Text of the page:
Cambridge

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Cambridge has to be one of the most famous places in the United Kingdom. It is famed not only because of the excellent and ancient university which is found here, but also for the annual Oxford and Cambridge boat race which has a truly international following. It is the place where the atom was split and the mysteries of DNA were unravelled. This is where Sir Isaac Newton put together his theory of gravity and also where Charles Darwin penned his theory of evolution. Perhaps there is something in the water here that provides such inspiration and stimulation to some of the greatest minds in the world that have lived and worked here. Some of the greatest minds of the past half a millennia have at some point called Cambridge their home. Yet signs and reminders of this surprising and incredibly inventive part of Cambridge history are difficult to find as you explore the city. For all of its history and achievements, Cambridge is a quietly understated place.

Photo by Andrew Stawarz
Photo by Andrew Stawarz

Things to See and Do

The best way to explore Cambridge is on foot as much of the town has been pedestrianised and quite simply the only way that you are going to get to see many of the town attractions is by making your own way there on two feet, unless of course you feel balanced enough to tour the town on two wheels as cycling is as popular as ever in this pretty university town. An alternative way to take in the sights of Cambridge would be by taking to the river, something that most visitors to the town invariable end up doing. You can have some of the best fun you will ever have taking a punt out onto the river. There are a number of rental places along the river side and up to five people can travel together on the one punt. If you feel incapable of manoeuvring yourself through the water then you can always opt for a chauffeur driven punt.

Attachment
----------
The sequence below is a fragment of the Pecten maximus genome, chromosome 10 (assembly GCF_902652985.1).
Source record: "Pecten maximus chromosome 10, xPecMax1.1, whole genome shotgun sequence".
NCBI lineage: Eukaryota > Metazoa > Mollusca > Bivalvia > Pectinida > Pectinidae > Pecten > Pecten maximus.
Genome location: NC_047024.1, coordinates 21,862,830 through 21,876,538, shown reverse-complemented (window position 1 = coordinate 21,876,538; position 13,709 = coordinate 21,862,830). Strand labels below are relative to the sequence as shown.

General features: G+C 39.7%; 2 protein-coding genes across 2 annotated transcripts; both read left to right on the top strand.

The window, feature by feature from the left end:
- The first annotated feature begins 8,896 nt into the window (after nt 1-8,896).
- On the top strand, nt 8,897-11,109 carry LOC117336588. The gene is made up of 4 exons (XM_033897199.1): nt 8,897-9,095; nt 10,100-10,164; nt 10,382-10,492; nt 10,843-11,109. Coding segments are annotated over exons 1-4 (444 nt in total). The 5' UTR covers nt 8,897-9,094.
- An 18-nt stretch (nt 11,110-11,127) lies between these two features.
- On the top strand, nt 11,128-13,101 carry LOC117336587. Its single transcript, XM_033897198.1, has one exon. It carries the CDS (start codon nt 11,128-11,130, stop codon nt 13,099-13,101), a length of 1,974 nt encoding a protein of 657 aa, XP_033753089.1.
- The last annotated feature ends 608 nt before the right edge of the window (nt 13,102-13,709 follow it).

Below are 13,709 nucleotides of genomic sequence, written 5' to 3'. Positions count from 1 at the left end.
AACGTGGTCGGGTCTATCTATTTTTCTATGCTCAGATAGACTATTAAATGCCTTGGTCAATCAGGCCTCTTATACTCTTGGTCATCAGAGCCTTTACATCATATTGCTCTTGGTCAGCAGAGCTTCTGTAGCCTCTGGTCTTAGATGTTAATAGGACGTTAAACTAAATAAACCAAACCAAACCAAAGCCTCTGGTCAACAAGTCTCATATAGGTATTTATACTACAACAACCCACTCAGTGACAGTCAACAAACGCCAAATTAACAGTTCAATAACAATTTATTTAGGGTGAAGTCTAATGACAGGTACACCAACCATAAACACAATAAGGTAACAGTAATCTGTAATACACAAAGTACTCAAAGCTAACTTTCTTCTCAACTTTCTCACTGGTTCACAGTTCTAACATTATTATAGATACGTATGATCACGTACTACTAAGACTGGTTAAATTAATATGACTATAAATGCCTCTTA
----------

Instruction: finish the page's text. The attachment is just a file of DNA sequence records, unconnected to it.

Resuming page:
Whilst in Cambridge you must take the time to absorb the stunning architecture at King’s College Chapel. Constructed in 1446 its gothic design and remarkable (almost flat) ceiling was the cutting edge in design in its day. Over the alter you will find Ruben’s ‘Adoration of the Magi’ which was painted in 1634. If design and construction are one of your interests make a point of visiting ‘Mathematical Bridge’ in Queen’s College. It is best viewed from the Silver Street Bridge. Mathematical Bridge was the first bridge ever constructed which was based entirely upon mathematical principles.

Places to Visit

All of the old Cambridge colleges are worth visiting, if only to soak up the atmosphere within them. A peculiar statue of Henry VIII can be found outside the Trinity College Gatehouse. You will find him holding an orb in the one hand and an old wooden chair leg in the other. Take in the wonderful views from King’s College Bridge. The bridge is only accessible when the college is open to visitors and offers views of Clare College, King’s College and King’s Chapel. Most people take to the river during the summer, with much of the river congestion occurring between Clare Bridge and Trinity Gardens. Get yourself a viewing point on Garrett Hostel Lane and it won’t be long before you see someone falling off a punt and into the river. The old town holds its own attractions and you can spend hours wandering around the ancient, winding medieval streets.

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